The Curious Case of Benjamin Button (short story)

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The Curious Case of Benjamin Button
by F. Scott Fitzgerald
1922 magazine cover
CountryUnited States
Genre(s)Short story
Published inCollier's
Publication typeMagazine
Media typePrint (magazine)
Publication dateMay 27, 1922

"The Curious Case of Benjamin Button" is a short story written by F. Scott Fitzgerald. It was first published in Collier's Magazine on May 27, 1922, with the cover and illustrations by James Montgomery Flagg. It was subsequently anthologized in Fitzgerald's 1922 book Tales of the Jazz Age, which is occasionally published as The Curious Case of Benjamin Button and Other Jazz Age Stories.[1]

The story was later adapted into the 2008 namesake film and the 2019 stage musical.


In 1860 Baltimore, Benjamin is born with the physical appearance of a 70-year-old man, already capable of speech. His father Roger invites neighborhood boys to play with him and orders him to play with children's toys, but Benjamin obeys only to please his father. At five, Benjamin is sent to kindergarten but is quickly withdrawn after he repeatedly falls asleep during child activities.

At the age of 18, Benjamin enrolls in Yale College, but is sent home by officials, who think he is a 50-year-old lunatic. When Benjamin turns 20, the Button family realizes that he is aging backwards.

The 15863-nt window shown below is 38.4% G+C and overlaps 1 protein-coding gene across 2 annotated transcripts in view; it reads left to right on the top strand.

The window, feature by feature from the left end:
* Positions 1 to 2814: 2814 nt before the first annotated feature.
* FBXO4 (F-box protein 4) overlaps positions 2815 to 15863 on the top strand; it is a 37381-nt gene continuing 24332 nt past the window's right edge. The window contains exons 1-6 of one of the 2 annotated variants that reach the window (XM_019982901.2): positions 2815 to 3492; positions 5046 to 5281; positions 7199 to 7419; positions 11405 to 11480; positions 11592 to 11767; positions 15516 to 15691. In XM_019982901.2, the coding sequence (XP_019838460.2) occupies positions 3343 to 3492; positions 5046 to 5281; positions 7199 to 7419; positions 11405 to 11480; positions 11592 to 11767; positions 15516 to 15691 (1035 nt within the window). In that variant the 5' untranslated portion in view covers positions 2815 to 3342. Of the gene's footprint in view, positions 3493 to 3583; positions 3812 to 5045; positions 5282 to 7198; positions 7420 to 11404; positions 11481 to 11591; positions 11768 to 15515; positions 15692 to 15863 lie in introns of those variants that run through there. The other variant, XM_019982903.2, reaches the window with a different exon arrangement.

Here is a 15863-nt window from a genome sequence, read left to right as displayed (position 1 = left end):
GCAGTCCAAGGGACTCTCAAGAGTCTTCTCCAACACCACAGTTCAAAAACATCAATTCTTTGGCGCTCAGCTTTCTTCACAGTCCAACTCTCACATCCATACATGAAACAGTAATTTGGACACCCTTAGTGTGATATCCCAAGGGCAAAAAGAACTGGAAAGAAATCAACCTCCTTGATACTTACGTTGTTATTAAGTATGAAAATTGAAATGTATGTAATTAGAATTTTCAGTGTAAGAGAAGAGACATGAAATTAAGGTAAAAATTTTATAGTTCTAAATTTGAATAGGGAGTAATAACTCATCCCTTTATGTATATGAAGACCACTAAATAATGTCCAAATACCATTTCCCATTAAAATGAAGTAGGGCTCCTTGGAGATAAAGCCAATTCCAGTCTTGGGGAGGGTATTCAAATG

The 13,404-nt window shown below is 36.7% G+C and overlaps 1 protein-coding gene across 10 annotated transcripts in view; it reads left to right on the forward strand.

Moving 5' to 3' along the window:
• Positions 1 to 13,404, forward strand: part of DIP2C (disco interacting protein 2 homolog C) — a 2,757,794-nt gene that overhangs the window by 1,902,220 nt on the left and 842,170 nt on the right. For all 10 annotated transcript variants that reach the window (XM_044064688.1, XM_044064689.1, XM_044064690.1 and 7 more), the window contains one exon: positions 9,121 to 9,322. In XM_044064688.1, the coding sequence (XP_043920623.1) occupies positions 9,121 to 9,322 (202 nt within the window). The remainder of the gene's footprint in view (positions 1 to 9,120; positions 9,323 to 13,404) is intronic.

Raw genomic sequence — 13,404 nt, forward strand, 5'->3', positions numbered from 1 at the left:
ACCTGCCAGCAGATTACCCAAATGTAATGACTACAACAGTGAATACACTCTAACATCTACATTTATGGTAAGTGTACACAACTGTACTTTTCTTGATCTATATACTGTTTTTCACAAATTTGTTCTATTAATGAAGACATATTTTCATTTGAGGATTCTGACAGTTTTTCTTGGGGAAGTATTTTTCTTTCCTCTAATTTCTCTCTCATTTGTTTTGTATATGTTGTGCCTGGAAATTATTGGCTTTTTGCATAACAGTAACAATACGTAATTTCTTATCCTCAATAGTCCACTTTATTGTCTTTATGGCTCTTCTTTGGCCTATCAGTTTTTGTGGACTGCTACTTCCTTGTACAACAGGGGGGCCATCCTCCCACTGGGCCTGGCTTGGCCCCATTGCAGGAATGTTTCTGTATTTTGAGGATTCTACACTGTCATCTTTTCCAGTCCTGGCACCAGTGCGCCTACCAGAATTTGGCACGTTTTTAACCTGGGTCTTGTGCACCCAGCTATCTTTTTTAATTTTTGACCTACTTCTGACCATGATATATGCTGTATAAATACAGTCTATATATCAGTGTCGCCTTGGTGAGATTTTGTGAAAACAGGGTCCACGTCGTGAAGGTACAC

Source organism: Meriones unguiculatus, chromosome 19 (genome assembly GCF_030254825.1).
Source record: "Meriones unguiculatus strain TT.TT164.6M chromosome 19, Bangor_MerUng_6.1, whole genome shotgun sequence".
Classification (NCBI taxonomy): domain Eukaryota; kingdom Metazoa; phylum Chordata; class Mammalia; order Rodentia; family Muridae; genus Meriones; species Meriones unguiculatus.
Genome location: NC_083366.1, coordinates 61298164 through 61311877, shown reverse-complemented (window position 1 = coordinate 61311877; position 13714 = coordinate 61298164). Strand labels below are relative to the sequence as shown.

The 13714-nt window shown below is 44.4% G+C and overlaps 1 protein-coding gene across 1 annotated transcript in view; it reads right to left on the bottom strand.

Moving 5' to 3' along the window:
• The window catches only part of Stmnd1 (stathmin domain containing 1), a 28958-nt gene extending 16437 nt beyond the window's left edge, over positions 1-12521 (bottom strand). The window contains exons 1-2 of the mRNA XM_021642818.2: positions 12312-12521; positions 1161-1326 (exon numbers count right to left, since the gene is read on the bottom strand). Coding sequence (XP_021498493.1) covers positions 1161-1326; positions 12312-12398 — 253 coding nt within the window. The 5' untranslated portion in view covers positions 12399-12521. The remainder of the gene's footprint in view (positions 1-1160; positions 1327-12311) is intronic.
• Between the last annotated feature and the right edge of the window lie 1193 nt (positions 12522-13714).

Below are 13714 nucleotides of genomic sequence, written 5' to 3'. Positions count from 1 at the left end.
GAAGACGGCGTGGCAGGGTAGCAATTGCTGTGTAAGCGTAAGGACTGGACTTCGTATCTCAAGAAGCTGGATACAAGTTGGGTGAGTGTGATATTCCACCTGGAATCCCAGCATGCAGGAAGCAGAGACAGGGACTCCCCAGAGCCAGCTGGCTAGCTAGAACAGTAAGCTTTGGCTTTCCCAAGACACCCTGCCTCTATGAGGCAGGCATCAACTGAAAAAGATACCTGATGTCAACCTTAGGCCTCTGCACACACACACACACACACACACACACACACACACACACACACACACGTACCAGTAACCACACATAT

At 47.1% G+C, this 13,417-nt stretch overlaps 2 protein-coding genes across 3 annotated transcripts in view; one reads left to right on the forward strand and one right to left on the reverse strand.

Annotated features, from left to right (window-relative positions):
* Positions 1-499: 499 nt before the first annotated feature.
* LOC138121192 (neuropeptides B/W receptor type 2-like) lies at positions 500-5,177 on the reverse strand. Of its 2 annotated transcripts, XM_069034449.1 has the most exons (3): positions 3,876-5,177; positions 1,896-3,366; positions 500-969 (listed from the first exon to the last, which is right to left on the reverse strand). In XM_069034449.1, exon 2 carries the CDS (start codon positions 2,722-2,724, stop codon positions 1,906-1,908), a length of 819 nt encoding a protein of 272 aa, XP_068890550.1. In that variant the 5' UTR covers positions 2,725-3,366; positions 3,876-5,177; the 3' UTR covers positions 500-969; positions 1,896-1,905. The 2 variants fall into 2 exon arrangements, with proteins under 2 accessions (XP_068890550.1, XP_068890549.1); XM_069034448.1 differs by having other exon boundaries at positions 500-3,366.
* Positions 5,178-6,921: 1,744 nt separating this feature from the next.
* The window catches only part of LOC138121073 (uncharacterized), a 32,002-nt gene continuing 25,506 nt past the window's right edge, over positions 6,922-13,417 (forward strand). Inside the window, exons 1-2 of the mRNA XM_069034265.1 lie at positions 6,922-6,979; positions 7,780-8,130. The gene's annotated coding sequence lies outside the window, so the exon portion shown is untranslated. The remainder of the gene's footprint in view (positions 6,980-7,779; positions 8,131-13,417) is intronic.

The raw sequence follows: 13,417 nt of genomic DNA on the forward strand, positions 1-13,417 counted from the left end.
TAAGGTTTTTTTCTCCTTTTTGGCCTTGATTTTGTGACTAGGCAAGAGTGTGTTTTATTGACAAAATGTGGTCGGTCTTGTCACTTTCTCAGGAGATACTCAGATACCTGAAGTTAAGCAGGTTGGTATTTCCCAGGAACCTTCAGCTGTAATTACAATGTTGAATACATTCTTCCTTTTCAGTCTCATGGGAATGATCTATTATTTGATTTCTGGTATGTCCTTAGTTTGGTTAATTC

In 1880, when Benjamin is 20, his father gives him a control of Roger Button & Co. Wholesale Hardware. He meets the young Hildegarde Moncrief, a daughter of General Moncrief, and falls in love with her. Hildegarde mistakes Benjamin for a 50-year-old brother of Roger Button; she prefers older men and marries him six months later, but remains ignorant of his condition. Years later, Benjamin's business has been successful, but he is tired of Hildegarde because her beauty has faded and she nags him. Bored at home, he enlists in the Spanish–American War in 1898 and achieves great triumph in the military, rising to the rank of lieutenant colonel. He retires from the army to focus on his company, and receives a medal.

In 1910, Benjamin, now looking like a 20-year-old, turns over control of his company to his son, Roscoe, and enrolls at Harvard University. His first year there is a great success: he dominates in football and takes revenge against Yale for having rejected him years before. However, during his junior and senior years he is only 16 years old, too weak to play football and barely able to cope with the academic work.

After graduation, Benjamin returns home, only to learn that his wife has moved to Italy. He lives with Roscoe, who treats him sternly, and forces Benjamin to call him "uncle." As the years progress, Benjamin grows from a moody teenager into a child. Eventually, Roscoe has a child of his own who later attends kindergarten with Benjamin. After kindergarten, Benjamin slowly begins to lose memory of his earlier life. His memory fades away to the point where he cannot remember anything except his nurse. Everything fades to darkness shortly after.

First appearance in Collier's, May 27, 1922, p. 5.


  1. ^ F. Scott Fitzgerald (2008). The Curious Case of Benjamin Button and Other Jazz Age Stories. Penguin Classics. ISBN 978-0-14-310549-7.

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